Civilization and Capitalism, 15th-18th Century: The perspective of the world

Front Cover
University of California Press, 1982 - History - 699 pages
16 Reviews
Volume III investigates what Braudel terms "world-economies"—the economic dominance of a particular city at different periods of history, from Venice to Amsterdam, London, New York.
  

What people are saying - Write a review

User ratings

5 stars
7
4 stars
4
3 stars
5
2 stars
0
1 star
0

LibraryThing Review

User Review  - keylawk - LibraryThing

The work is a wonderful example of the Annales School of historiography. A student of Lucien Febvre (1878-1956), Fernand Braudel (1902-1985) stresses long-term social, geographic and environmental ... Read full review

Review: The Wheels of Commerce (Civilization and Capitalism, 15th-18th Century #2)

User Review  - Cameron - Goodreads

A fascinating study of commercial systems in pre-industrial Europe and the second volume in Braudel's magisterial economic history. Whereas the first volume focused mainly on material life and relied ... Read full review

Contents

THE CITYCENTRED ECONOMIES OF
20
DIVISIONS OF SPACE AND TIME IN EUROPE
21
worldeconomy or worldempire?
24
3 European worldeconomies on a global scale 289
28
the problems
32
an order among other orders
45
Gothic monuments in Europe
46
Instructions in the art of war
58
of the French national market 31617
316
Diversity and unity 315 Natural and artificial links
320
The Wars of Religion in France 3267
340
simply too big? 324 Paris plus Lyon Lyon plus
344
Population density in 1745
348
Faculties living standards of provincial populations in the eighteenth century
349
The French interior 347 The interior colonized
351
How England became an island 353 The pound
365

Empire and worldeconomy 54
65
Imitations of Versailles in eighteenthcentury Europe
67
The worldeconomy and divisions of time
71
How to break down price series into different cycles
73
Grain crises in Europe 163960
74
The rhythms of the conjuncture 71 Fluctuations
78
Kondratieff cycles and the secular
80
Kondratieff cycles and the secular trend
81
The foundation of towns in central Europe
93
Thenorthern poleand its industry
97
The trade of the Hanseatic League in about 1400
105
Towns in contact with the Champagne fairs
113
The worldeconomy and bipolarity 96 The north
115
Venice fares better during the crisis than other states
121
The voyages of the galere da mercato
126
in Venice 132 Had industry become Venices major
136
The principal trade routes to and from Antwerp
144
Antwerps second boom and slump
150
French merchants registered as living in Antwerp 14501585
156
Surplus capital in Genoa between 1510 and 1625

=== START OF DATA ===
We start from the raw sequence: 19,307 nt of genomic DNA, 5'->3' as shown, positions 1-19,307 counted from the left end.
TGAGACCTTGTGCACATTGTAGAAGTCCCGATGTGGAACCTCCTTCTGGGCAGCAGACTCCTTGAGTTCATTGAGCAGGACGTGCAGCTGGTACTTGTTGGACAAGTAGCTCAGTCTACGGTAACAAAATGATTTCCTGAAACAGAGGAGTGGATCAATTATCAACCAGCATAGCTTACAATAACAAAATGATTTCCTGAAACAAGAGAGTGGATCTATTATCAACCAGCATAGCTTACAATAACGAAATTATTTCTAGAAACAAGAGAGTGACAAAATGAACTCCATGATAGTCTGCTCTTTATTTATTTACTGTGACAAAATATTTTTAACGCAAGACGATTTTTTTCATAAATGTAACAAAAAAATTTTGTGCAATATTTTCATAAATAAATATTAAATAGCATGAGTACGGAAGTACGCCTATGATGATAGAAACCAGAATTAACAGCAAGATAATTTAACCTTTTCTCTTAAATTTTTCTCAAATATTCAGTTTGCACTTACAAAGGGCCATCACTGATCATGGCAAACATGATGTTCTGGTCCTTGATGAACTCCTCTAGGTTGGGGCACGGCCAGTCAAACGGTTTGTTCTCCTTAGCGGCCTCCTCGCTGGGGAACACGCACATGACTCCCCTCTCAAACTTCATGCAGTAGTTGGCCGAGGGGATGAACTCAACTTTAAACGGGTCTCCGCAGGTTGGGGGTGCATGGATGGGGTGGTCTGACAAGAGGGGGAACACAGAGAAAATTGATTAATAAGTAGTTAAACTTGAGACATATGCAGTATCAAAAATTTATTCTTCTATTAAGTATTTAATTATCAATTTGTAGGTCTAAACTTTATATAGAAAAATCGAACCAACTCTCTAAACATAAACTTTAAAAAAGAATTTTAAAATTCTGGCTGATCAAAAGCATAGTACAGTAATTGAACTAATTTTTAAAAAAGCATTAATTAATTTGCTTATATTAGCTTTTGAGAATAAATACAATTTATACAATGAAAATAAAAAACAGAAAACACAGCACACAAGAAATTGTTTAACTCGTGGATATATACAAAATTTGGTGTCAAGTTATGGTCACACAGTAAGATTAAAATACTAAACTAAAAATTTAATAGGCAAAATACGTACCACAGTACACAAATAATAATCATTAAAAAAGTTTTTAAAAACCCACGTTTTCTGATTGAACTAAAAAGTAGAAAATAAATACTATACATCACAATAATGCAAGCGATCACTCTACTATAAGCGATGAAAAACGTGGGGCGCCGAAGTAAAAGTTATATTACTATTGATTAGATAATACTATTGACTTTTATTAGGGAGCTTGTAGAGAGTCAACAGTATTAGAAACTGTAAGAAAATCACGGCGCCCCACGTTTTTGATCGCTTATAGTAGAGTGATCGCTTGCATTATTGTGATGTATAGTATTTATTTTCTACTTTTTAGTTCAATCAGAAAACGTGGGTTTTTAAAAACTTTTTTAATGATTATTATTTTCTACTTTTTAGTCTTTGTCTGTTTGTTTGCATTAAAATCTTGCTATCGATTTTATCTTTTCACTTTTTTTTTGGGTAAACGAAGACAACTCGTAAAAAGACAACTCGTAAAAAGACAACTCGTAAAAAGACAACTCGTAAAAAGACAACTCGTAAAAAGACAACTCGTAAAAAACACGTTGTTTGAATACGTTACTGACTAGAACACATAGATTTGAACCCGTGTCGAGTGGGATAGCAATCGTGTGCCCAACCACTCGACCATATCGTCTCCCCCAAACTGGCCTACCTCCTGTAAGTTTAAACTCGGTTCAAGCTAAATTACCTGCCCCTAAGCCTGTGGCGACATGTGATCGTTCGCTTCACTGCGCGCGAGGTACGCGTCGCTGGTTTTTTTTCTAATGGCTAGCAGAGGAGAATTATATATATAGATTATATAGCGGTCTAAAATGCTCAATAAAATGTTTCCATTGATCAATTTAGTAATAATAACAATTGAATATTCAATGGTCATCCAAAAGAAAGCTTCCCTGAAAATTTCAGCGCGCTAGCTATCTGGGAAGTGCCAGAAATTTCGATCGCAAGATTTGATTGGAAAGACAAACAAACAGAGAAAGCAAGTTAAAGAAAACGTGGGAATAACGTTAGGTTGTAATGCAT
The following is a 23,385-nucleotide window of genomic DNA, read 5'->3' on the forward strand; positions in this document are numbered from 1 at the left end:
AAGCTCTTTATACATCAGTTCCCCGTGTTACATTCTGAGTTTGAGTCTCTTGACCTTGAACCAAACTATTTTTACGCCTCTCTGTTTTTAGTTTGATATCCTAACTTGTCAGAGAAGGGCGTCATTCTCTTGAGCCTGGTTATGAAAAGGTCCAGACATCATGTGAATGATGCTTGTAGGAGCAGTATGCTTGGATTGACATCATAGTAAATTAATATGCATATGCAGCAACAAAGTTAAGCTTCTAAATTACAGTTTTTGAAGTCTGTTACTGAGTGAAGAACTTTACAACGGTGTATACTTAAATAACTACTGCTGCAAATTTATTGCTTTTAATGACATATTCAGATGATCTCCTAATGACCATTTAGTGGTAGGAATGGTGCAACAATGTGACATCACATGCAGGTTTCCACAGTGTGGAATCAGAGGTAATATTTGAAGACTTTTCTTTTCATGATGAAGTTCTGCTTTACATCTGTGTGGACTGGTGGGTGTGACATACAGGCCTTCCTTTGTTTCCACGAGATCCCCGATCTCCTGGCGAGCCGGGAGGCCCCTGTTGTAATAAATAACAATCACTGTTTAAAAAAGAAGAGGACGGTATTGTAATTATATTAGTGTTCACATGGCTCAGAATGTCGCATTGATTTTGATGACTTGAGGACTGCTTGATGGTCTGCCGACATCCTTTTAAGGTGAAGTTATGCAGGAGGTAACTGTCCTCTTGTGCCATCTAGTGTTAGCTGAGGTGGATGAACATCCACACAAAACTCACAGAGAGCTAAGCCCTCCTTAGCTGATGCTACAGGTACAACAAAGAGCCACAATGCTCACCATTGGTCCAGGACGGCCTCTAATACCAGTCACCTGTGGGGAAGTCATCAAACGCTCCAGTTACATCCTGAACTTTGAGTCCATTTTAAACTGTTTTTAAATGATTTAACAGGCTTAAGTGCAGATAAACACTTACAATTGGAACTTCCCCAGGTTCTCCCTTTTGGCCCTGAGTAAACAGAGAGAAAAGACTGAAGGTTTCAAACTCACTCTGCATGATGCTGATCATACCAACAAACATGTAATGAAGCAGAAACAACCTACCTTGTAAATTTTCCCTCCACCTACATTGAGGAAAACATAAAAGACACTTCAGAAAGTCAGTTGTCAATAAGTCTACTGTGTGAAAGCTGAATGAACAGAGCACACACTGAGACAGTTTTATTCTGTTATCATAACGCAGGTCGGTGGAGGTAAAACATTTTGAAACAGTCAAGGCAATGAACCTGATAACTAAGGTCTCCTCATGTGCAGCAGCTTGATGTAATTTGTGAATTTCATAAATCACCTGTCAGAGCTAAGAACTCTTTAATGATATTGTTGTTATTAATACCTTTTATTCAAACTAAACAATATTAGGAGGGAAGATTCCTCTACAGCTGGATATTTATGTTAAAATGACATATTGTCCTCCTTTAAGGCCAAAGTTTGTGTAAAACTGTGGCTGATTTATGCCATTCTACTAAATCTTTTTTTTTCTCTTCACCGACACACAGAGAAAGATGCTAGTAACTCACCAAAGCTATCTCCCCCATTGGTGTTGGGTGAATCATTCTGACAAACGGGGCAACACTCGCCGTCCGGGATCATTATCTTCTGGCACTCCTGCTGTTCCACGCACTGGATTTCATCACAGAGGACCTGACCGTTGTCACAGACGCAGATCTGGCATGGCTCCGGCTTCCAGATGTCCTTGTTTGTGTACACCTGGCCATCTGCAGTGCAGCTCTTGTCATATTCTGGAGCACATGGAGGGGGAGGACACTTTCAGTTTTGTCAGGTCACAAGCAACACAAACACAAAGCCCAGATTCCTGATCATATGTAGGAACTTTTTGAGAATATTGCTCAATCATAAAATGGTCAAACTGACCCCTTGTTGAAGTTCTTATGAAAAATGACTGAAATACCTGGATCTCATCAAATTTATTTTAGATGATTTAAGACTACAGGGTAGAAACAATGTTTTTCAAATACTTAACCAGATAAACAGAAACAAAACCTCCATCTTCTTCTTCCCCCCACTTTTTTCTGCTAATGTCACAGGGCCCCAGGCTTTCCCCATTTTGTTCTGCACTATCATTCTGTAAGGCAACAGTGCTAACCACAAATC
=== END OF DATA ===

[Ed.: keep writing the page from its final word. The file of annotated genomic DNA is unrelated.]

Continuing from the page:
167
A screen of barren mountains 157 Operating
169
the economy begins at home
177
The Netherlands under Burgundian rule in 1500
179
The urban population increase
186
A strip of land lacking in natural wealth 177 Agri
195
The United Provinces and Spain 2023
202
Taxing the poor 200 The United Provinces
205
The Dutch versus the Portuguese or the art of
211
Success in Asia lack of success in America
220
Calculating the accounts of the V O C
226
Struggle and success 221 The rise and fall of
232
Commodities and credit 239
243
Ships from French ports arriving in Texel
257
Links between Bordeaux and the ports of Europe
259
On the decline of Amsterdam
266
The crises of 1763 17723 17803 267 The Bata
273
NATIONAL MARKETS
277
Intermarriage in five villages in Champagne
281
The Duchy of Mantua
283
eighteenthcentury Savoy
285
The five Grosses Fermes
291
How industry and trade encouraged the growth of the monetary economy
297
Weights and measures
298
Wagemanns population density thresholds
305
Three variables three sets of dimensions 299 Three
307
France 15001750 estimates of national income money stocks and royal revenues
313
Visible continuities
314
Markets near London
368
National market and navigable waterways 16001700
369
and is created by it 365 How England became Great
375
a contribution
382
hostile but promising
388
The English and Dutch in North America in 1660
389
When the colonies worked against Europe
401
Britains positive trade balance with her American colonies
411
Europe hastens to exploit Spanish America
414
and Portugal 413 Spanish America reconsidered
417
Two American silver cycles
422
Two American gold cycles
423
collaborator as well as victim?
430
The Portuguese conquest of the coast of Africa
433
A strong state 444 The yoke of serfdom
452
The positive Russian trade balance
463
Port of St Petersburg 1778
466
The Turkish Empire
467
Turkish prices and sixteenthcentury inflation
474
Top Hane in Istanbul
481
a well
482
Native pirates off the Malabar coast
494
with a difference 491 Trading posts factories
497
Textile routes and industries in India
507
Travelling in India sixteenth century
510
Malaccas privileged position
525
The wealth of the East Indies
527
Macao early seventeenth century
531
Is any conclusion possible?
533
A thirteenthcentury grindstone
545
British imports and exports of grain and flour
559
Brickworks in England
561
Birth and death rates in England
566
British agriculture a crucial factor 558 The demo
571
Robert Owens cotton mill at New Lanark
574
The two nations in 1700
576
The new population map in 1800
577
Principal navigable waterways c 1830
585
Victory in longdistance trade 575 The spread
587
the puttingout system 593 The industrialists
595
The Coal Exchange in London
606
Great Britains trade with the rest of the world 6023
612
The housewifes shopping basket
616
Finance and capitalism 601 How important
617
Notes
633
Index
679
Copyright

Common terms and phrases

References to this book

All Book Search results »

About the author (1982)

Fernan Braudel was the author of several acclaimed histories, including "A History of Civilizations", "On History", "The Structures of Everyday Life", & "The Wheels of Commerce". He died in 1985.

Bibliographic information